By Mike Appelstein
By Daniel Hill
By Roy Kasten
By Kris Wernowsky
By Chaz Kangas
By Joseph Hess
By Julie Seabaugh
By Mike Appelstein
How can I go about getting honest criticism on my singing and playing style? I am not interested in becoming a professional, but I do enjoy performing and would appreciate honest help or advice from someone who knows. -- Emmylou Harris, from a letter to Sing Out magazine in 1965
On a warm evening in the hill country, some 20 miles outside of Austin, Texas, Buddy Miller is pushing through his short opening set for Emmylou Harris. Miller will later direct Harris's band, Spyboy, through an astonishing set that comprises nearly the whole of her most recent album, Red Dirt Girl, and a dozen or so of what Emmylou calls her "brunette songs," the ones the audience -- members of which have come from as far as Nagadoches and Shreveport -- most hopes to hear. Austinites are a musically jaded lot, and though they may know Buddy Miller, their attention is not a given. He simply overpowers them, singing his guts out on every number and playing like he sold his soul to Robert Johnson. He picks up an acoustic for the most supple version of Tom T. Hall's "That's How I Got to Memphis" ever heard, then jumps back to his homemade electric guitar for "Love Match," a duet with Steve Earle from his last album, Cruel Moon. Emmylou walks onstage for the first time, the crowd flips, but she doesn't sing a note. She just picks up Buddy's acoustic and rocks out.
That's how cool Emmylou Harris is. "I'm one of a vanishing breed of Luddites," she says later. "I just got my first computer, but I got it to listen to baseball games online." When Miller takes his lead breaks, or when drummer Brady Blade and bassist Daryl Johnson get down together, she slips out of the spotlight, concentrating on her own rhythm guitar playing, never showboating, never playing the honky-tonk archangel the media has anointed her. She knows that of all the stellar bands she's fronted over the years, this one is capable of colors none other could find. She's not about to overshadow them.
Strange as it may seem, critics have often been skeptical of Harris' talents, attending as much to her lissome beauty and hairstyles as to her vision. She's often praised as a great harmony singer, which is just a backhanded dig at her lead singing, and in the recent Oxford American music issue, Geoffrey Himes calls her a "middling songwriter." Like her mentor Gram Parsons, Harris' background as a middle-class country outsider has often undermined her rightful place as one of country music's most important artists. She's fêted for the impeccable musicians she's employed over time, for the brilliant and obscure songs she's chosen to record, and for her tireless championing of left-of-center causes, such as the Ryman Auditorium, Campaign for a Landmine Free World and Townes Van Zandt. But Harris is so much more than a patron saint of greater talents and concerns. If Patsy Cline is the definitive singer's singer, Harris is the definitive senses' singer, though she's not just a vocalist of instinct. Play her version of Eddy Arnold's "You Don't Know Me" from her finest country album, Cowgirl's Prayer: You don't just hear the notes she hits and sometimes misses (and her range is remarkable: low and warm, high and quicksilver); your senses are filled with them as by food, drugs or sex. Her voice cracks like ice dropped into coffee, whirls upward and settles down, low and heady, in a kind of blissful desolation. You hear the words, "You don't know the one who dreams of you at night," and they're rendered terrifyingly complex by the "grain of the voice," in Roland Barthes' words: "the language lined with flesh, the patina of consonants, the voluptuousness of vowels, a whole carnal stereophony." A bit much? No, not for that voice, the one behind her demonic, harrowing version of Dylan's "Every Grain of Sand," the one that sounds like the way we all feel when depredation comes to visit.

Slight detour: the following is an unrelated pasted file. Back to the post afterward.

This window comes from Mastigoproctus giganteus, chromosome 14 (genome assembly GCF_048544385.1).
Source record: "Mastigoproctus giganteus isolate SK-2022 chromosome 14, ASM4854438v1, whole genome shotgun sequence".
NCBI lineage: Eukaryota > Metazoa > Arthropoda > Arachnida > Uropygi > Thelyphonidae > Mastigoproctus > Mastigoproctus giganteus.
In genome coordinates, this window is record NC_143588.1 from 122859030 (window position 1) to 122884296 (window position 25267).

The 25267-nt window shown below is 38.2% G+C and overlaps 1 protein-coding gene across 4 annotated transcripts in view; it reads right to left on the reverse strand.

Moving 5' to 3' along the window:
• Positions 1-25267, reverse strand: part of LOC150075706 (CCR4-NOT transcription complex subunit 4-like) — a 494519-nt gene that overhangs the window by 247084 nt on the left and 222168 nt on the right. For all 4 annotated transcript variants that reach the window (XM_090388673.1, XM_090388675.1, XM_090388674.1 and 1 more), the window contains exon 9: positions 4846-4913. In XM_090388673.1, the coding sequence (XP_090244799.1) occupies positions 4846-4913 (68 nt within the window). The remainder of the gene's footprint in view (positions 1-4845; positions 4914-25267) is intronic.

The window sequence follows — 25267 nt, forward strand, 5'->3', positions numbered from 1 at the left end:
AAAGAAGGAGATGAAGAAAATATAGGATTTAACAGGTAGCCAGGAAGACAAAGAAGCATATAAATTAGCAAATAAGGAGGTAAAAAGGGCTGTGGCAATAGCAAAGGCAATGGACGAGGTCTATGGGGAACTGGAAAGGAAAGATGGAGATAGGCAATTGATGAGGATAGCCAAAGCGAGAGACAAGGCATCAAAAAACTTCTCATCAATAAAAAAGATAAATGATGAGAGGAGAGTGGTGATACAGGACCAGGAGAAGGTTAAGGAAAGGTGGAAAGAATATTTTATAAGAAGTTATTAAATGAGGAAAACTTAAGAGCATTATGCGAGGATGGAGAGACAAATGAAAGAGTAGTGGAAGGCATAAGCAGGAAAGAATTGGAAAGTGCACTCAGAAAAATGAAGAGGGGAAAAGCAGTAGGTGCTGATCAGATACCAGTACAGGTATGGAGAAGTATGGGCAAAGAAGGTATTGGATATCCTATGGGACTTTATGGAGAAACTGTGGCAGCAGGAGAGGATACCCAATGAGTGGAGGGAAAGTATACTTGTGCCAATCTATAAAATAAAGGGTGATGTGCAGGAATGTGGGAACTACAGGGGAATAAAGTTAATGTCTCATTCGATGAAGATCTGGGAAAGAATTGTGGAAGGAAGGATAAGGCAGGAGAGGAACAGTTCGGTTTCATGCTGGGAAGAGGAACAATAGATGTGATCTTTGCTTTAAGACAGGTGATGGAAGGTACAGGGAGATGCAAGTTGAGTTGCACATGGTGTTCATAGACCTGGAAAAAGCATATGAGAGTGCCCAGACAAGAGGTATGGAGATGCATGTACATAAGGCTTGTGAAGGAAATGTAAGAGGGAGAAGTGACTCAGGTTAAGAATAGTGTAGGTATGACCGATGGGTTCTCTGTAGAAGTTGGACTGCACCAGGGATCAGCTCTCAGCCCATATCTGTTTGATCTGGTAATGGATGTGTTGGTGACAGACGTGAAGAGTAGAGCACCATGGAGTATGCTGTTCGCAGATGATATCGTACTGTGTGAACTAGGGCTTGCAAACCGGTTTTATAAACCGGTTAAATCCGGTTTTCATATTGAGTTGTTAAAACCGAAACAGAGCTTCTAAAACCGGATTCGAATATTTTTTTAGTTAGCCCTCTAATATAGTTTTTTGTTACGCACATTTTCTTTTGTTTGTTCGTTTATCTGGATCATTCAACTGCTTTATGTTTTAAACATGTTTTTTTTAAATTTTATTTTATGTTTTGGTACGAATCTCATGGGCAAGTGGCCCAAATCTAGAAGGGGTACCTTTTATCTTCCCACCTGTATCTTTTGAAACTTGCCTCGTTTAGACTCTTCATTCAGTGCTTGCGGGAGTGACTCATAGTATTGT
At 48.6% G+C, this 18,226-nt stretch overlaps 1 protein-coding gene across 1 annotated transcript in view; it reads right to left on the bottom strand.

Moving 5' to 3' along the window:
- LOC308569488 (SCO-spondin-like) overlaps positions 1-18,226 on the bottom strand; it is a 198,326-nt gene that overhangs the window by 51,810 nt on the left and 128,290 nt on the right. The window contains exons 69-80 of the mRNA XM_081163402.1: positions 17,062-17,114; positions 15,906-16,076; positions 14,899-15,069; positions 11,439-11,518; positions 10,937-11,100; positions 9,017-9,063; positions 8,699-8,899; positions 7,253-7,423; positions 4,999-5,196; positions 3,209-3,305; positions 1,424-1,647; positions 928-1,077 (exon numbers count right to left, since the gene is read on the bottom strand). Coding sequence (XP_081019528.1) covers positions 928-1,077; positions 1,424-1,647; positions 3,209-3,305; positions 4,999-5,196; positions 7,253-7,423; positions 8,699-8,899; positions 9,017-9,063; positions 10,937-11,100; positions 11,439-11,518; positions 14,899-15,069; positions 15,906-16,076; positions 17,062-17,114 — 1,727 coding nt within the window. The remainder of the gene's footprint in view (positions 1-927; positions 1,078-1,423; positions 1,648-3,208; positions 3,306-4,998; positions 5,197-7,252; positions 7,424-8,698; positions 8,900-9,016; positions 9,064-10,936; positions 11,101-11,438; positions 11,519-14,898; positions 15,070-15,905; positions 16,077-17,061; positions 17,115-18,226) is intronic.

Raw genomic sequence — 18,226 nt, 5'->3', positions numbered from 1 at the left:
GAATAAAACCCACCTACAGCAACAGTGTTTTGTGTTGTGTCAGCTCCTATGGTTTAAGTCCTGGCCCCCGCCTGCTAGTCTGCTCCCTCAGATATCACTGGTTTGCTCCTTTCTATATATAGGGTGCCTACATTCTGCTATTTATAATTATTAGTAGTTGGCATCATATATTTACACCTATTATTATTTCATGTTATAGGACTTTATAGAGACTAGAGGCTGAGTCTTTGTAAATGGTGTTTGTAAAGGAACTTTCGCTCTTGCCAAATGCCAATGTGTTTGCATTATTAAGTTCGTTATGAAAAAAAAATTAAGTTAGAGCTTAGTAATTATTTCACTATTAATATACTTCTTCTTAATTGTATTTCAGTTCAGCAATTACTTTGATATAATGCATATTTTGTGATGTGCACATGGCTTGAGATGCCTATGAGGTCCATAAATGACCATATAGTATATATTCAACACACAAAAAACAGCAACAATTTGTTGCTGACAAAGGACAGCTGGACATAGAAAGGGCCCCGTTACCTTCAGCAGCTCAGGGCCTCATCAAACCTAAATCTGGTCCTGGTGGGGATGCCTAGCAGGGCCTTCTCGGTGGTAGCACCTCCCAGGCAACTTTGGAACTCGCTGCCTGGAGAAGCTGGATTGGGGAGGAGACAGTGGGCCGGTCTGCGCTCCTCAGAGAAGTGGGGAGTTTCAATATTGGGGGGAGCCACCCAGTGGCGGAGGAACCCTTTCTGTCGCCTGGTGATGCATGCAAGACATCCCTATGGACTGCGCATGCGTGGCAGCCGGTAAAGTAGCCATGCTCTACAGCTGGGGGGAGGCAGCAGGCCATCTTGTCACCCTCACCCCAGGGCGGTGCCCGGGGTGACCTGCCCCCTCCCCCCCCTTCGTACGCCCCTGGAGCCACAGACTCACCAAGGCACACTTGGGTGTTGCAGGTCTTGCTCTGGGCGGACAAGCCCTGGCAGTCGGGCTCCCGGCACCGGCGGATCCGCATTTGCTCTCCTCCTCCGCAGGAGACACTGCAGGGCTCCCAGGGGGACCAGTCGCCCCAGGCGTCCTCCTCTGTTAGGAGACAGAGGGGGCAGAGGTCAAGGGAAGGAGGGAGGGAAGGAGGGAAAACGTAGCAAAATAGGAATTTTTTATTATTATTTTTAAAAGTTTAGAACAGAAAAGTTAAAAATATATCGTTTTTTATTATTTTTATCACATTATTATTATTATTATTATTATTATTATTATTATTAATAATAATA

That sound first truly emerged on Wrecking Ball, an album Harris once called her "weird" record; compared to her previous body of work, as eclectic as it's been -- she's done spit-and-polish bluegrass, mangy country rock, sweet folk, anthemic rock & roll, longneck honky-tonk -- it certainly is. Daniel Lanois' production -- in Harris' words "atmospheric but strangely rough and organic" -- took her places she hadn't been, but her voice and the songs she gathered (including as-yet-unrecorded masterpieces by Gillian Welch and the McGarrigle sisters) also took Lanois more deeply into American music than he'd ever gone.
But even with her participation in the ultra-traditionalist O Brother Where Art Thou? and Songcatcher projects, she isn't ready to look back down country roads. Her version of "Barbara Allen" on the Songcatcher soundtrack album is an improbable, triumphant, state-of-the-art soundscaping of the most archetypal of all folk songs. What Harris understands is that country artists like the Carter Family, Bill Monroe and Hank Williams didn't see (and couldn't have seen) themselves as traditionalists. The form of country music we now take for granted didn't really exist before them, and so every time they stepped before a microphone they experimented with the unknown. That's in large part why country audiences adored Hank Williams. He wasn't the father of anything to them: He was inventing a sound and writing songs they had only intimated in their dreams.